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Am Nat. 2006 Feb;167(2):190-205. Epub 2006 Jan 9.

Intraspecific competitive divergence and convergence under assortative mating.

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  • 1Department of Mathematics, University of Vienna, Nordbergstrasse 15, 1090 Vienna, Austria.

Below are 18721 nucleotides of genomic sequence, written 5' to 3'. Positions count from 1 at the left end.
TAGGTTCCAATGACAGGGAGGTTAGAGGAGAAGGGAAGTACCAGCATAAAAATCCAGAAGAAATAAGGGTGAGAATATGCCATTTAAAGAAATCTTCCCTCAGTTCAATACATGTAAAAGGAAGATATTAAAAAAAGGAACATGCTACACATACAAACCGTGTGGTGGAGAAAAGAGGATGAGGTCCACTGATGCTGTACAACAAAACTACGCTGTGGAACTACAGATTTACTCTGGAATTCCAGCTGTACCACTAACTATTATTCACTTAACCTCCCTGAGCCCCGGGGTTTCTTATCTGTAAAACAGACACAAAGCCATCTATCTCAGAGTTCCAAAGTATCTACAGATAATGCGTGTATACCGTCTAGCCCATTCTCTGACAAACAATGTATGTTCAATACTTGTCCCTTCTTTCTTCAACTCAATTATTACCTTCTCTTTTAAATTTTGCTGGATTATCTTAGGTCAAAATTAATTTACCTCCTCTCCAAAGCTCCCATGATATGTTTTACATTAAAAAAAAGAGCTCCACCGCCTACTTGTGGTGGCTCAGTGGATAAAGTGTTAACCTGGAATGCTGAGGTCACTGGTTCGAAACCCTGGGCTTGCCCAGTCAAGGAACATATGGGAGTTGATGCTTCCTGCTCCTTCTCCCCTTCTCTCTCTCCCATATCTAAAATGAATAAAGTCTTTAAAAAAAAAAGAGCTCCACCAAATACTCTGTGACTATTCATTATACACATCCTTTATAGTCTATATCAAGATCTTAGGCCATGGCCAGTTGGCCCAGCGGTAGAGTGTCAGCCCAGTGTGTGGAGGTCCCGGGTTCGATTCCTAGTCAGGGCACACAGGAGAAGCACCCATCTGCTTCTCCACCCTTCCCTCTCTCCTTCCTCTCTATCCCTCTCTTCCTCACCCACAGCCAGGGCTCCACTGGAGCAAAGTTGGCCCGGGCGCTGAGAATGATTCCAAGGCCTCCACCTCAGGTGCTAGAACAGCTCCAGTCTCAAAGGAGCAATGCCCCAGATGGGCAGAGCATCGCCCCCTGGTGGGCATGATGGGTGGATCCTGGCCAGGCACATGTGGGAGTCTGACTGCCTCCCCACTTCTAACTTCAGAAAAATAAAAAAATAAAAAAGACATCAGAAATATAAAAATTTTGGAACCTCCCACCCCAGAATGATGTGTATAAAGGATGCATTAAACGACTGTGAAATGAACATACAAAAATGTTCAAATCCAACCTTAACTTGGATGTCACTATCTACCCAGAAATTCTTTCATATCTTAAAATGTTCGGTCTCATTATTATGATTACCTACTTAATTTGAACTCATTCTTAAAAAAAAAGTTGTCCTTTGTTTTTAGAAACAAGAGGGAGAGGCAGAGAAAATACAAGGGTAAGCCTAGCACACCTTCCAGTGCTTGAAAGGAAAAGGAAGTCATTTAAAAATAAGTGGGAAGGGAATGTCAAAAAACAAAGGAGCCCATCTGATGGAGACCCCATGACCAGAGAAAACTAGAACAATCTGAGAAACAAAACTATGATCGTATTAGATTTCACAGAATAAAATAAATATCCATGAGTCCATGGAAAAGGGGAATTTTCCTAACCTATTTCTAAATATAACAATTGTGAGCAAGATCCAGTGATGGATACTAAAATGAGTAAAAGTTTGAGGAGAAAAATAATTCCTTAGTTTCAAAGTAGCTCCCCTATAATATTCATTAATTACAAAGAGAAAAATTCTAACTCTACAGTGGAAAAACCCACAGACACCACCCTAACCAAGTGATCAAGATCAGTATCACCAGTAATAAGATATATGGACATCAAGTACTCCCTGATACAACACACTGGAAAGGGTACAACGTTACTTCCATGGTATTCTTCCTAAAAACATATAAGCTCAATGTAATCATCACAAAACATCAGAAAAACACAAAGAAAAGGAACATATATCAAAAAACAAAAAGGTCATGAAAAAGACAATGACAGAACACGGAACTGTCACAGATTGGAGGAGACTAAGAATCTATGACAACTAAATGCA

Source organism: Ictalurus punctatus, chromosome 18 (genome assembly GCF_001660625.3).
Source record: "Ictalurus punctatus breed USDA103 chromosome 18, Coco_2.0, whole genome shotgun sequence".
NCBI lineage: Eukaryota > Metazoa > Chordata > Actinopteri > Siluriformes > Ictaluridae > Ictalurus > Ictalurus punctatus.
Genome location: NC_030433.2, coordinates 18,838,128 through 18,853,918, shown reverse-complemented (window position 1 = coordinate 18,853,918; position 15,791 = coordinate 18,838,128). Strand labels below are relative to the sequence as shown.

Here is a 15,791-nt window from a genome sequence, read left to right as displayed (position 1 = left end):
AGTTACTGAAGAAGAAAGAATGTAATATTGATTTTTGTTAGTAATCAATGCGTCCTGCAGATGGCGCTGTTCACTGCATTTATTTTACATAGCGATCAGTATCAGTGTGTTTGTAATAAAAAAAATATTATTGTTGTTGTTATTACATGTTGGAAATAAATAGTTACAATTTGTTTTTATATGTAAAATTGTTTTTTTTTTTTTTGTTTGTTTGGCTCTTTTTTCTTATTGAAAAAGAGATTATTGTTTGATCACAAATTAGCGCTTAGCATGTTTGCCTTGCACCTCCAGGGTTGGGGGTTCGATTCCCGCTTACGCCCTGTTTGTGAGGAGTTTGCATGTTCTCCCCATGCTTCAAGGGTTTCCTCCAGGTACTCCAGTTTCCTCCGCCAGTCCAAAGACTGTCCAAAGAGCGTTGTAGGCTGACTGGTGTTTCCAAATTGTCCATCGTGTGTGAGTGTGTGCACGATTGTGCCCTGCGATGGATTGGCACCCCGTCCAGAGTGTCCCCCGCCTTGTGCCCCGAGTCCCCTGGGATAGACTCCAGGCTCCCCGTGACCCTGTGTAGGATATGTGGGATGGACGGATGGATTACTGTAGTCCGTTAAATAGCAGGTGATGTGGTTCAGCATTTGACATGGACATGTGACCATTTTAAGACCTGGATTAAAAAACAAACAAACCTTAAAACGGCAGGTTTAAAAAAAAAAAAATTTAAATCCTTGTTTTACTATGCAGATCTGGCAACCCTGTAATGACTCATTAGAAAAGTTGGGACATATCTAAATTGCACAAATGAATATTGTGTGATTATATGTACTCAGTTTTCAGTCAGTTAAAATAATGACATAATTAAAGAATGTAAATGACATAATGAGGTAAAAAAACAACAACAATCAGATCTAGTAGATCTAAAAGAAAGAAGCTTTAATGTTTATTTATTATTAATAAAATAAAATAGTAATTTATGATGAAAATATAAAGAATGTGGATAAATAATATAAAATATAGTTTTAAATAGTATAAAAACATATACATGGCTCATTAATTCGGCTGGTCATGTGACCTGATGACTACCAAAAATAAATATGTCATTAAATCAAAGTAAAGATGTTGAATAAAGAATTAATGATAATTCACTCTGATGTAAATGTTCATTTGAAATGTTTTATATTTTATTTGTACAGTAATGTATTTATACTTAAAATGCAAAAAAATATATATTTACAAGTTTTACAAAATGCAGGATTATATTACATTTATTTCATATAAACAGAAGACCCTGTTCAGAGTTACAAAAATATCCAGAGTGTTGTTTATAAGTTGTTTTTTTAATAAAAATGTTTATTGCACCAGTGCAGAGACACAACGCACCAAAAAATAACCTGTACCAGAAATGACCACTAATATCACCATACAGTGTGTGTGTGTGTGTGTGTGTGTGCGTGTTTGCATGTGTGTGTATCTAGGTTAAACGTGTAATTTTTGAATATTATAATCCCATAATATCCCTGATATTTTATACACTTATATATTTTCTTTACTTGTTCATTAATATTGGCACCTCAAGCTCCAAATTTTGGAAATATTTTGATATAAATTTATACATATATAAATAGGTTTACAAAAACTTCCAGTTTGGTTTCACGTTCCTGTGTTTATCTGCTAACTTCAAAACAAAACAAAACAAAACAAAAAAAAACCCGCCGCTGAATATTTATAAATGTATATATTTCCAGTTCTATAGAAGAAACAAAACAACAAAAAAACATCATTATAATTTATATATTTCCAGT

Ecologically driven sympatric speciation has received much attention recently. We investigate a multilocus model of a quantitative trait that is under frequency-dependent selection caused by intraspecific competition and acts as mating character for assortment. We identify the conditions that lead to the establishment of reproductively isolated clusters. This may be interpreted as evolutionary splitting or sympatric speciation. In our model, there are parameters that independently determine the strength of assortment, the costs for being choosy, and the strength of frequency-dependent natural selection. Sufficiently strong frequency dependence leads to disruptive selection on the phenotypes. The population consists of (sexual) haploid individuals. If frequency dependence is strong enough to induce disruptive selection and costs are absent or low, the result of evolution depends in a distinctive nonlinear way on the strength of assortment: under moderately strong assortment, less genetic variation is maintained than under weak or strong assortment, and sometimes there is none at all. Evolutionary splitting occurs only if frequency dependence and assortment are both strong enough and costs are low. Even then, the evolutionary outcome depends on the genetics and the initial conditions. The roles of the number of loci, of linkage, and of asymmetric selection are also explored.

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